Tesco is to invest £12m over the next three years in a new aligned group of potato farmers who will be paid above the cost of production.
The Tesco Sustainable Farming Group - Potatoes, will launch in September and would help safeguard the future of the beleaguered potato farming sector, the retailer said, with growers “benefiting from greater financial certainty, allowing them to invest in their businesses for the future”.
The scheme was the first of its kind to be offered to potato farmers by a major UK supermarket, Tesco claimed, and would be made up of a collection of producers from across the country and industry experts who will aim to “build stronger relationships across the whole supply chain to ensure customers are offered the best range and varieties at the right price”.
With potato consumption plummeting and the number of potato growers across the country falling by more than 85% during the past two decades from 14,000 to just over 2,000 [AHDB], the TSFG would take some of the pressure off British growers, said Tesco commercial director for fresh foods Matt Simister.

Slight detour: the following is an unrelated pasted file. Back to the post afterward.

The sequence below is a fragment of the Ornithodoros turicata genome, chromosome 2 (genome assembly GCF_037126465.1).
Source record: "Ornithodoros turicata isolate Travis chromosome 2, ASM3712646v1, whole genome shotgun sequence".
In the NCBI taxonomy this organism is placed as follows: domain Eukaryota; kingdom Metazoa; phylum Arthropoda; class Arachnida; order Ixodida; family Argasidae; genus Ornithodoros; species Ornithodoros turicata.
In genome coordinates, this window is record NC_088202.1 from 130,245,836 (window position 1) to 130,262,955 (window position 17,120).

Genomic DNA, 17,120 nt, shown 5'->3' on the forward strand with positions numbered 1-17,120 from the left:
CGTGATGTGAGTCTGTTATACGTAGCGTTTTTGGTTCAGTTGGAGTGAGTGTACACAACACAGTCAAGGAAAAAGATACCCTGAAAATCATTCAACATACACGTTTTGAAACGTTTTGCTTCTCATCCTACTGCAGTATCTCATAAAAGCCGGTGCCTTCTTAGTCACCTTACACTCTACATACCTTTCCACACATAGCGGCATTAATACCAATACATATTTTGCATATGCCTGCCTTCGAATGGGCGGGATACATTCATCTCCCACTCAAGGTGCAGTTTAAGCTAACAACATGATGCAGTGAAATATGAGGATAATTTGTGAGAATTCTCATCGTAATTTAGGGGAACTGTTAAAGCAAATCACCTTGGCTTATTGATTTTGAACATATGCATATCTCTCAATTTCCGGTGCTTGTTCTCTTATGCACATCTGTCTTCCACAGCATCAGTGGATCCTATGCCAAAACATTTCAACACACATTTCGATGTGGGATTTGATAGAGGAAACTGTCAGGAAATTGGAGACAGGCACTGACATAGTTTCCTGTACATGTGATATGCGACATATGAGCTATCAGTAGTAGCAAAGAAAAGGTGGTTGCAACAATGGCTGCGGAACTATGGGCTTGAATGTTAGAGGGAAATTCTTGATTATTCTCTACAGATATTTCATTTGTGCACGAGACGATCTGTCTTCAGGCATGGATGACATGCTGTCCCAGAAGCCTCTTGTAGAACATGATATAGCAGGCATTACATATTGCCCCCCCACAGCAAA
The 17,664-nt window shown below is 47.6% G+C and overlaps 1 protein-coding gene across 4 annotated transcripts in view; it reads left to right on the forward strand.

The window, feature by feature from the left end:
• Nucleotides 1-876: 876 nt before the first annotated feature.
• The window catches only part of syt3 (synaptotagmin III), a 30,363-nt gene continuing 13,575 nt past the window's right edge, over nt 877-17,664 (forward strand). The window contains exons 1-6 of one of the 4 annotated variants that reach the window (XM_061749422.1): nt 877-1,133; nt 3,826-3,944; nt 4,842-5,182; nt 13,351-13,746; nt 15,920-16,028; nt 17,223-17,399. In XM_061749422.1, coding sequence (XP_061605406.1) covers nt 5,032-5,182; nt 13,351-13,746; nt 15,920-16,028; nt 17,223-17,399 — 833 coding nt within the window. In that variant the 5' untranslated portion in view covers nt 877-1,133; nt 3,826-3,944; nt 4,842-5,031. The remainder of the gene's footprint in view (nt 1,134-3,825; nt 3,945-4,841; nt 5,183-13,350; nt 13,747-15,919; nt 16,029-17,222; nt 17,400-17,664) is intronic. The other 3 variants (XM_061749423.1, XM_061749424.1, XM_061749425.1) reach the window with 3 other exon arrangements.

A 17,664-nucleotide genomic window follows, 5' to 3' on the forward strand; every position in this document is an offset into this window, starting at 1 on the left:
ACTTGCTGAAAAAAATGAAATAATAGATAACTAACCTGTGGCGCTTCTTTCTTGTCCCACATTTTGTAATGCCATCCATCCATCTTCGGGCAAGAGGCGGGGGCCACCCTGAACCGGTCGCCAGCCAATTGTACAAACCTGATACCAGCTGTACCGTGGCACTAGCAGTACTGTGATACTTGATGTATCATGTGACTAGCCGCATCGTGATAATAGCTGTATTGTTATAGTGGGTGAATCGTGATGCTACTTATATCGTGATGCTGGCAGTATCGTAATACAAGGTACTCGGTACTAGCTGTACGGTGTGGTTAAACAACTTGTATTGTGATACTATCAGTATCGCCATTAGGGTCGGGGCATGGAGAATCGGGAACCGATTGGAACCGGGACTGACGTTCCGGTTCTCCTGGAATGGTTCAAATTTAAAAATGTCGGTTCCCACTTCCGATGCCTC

“Whilst there isn’t a single simple solution to resolve the uncertainty faced by many potato growers, it’s important that we all play our part,” Simister added. “These new contracts will help to bring more confidence back into the whole potato supply chain and build a truly sustainable British potato industry.”
Under the new scheme, producers will be given direct contracts with Tesco and a three-year rolling commitment that will guarantee the volume of the crop that the supermarket will buy in advance.
TSFG growers will also receive a price based on their production costs, which will take into account inflation, farming inputs like the cost of fertiliser and the additional expenses involved in growing produce for the retailer.
Tesco declined to place an exact number of participating farms at launch, however it is understood it could roll the scheme out across its entire potato supply chain over time.
The announcement of the scheme, which will complement similar above the cost of production initiatives by Tesco in liquid milk, cheese, lamb, pork, beef, chicken, salmon and free-range eggs, was welcomed by the NFU.
It would provide a “greater level of security, confidence and transparency to growers” said NFU horticulture and potatoes adviser Lee Abbey.
“We’re pleased that Tesco has followed through its commitment, first announced at the NFU conference in 2014, to develop a dedicated potato contract,” he said.
“The Group is a great example of how collaboration can work and it fits very much within the principles of the NFU’s Fruit and Veg Pledge. We hope growers are able to benefit from this new approach.”